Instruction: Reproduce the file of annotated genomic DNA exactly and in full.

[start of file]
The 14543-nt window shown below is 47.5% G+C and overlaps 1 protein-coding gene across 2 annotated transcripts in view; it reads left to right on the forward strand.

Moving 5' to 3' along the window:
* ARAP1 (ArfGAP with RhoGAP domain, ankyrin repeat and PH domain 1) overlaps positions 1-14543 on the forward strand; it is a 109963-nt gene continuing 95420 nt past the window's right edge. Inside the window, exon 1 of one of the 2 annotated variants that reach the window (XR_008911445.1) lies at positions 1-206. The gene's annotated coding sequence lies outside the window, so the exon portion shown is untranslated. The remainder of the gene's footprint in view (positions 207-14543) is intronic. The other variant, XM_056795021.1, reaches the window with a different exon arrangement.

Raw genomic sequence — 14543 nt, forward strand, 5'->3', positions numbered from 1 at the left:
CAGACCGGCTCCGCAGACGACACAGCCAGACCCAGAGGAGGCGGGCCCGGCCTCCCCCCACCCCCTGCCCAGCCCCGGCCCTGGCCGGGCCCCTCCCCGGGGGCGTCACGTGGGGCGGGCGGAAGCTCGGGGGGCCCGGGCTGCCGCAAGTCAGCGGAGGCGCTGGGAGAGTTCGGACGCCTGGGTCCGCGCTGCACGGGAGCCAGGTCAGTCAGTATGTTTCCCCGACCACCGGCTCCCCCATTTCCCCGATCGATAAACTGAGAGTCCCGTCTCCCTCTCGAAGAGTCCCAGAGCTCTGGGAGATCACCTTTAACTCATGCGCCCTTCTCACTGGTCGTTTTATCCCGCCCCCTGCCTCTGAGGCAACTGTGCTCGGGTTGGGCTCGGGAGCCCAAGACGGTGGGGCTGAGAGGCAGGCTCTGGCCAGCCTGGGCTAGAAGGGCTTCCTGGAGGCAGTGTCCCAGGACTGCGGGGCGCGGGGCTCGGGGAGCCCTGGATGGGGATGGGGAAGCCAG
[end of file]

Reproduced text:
The 14543-nt window shown below is 47.5% G+C and overlaps 1 protein-coding gene across 2 annotated transcripts in view; it reads left to right on the forward strand.

Moving 5' to 3' along the window:
* ARAP1 (ArfGAP with RhoGAP domain, ankyrin repeat and PH domain 1) overlaps positions 1-14543 on the forward strand; it is a 109963-nt gene continuing 95420 nt past the window's right edge. Inside the window, exon 1 of one of the 2 annotated variants that reach the window (XR_008911445.1) lies at positions 1-206. The gene's annotated coding sequence lies outside the window, so the exon portion shown is untranslated. The remainder of the gene's footprint in view (positions 207-14543) is intronic. The other variant, XM_056795021.1, reaches the window with a different exon arrangement.

Raw genomic sequence — 14543 nt, forward strand, 5'->3', positions numbered from 1 at the left:
CAGACCGGCTCCGCAGACGACACAGCCAGACCCAGAGGAGGCGGGCCCGGCCTCCCCCCACCCCCTGCCCAGCCCCGGCCCTGGCCGGGCCCCTCCCCGGGGGCGTCACGTGGGGCGGGCGGAAGCTCGGGGGGCCCGGGCTGCCGCAAGTCAGCGGAGGCGCTGGGAGAGTTCGGACGCCTGGGTCCGCGCTGCACGGGAGCCAGGTCAGTCAGTATGTTTCCCCGACCACCGGCTCCCCCATTTCCCCGATCGATAAACTGAGAGTCCCGTCTCCCTCTCGAAGAGTCCCAGAGCTCTGGGAGATCACCTTTAACTCATGCGCCCTTCTCACTGGTCGTTTTATCCCGCCCCCTGCCTCTGAGGCAACTGTGCTCGGGTTGGGCTCGGGAGCCCAAGACGGTGGGGCTGAGAGGCAGGCTCTGGCCAGCCTGGGCTAGAAGGGCTTCCTGGAGGCAGTGTCCCAGGACTGCGGGGCGCGGGGCTCGGGGAGCCCTGGATGGGGATGGGGAAGCCAG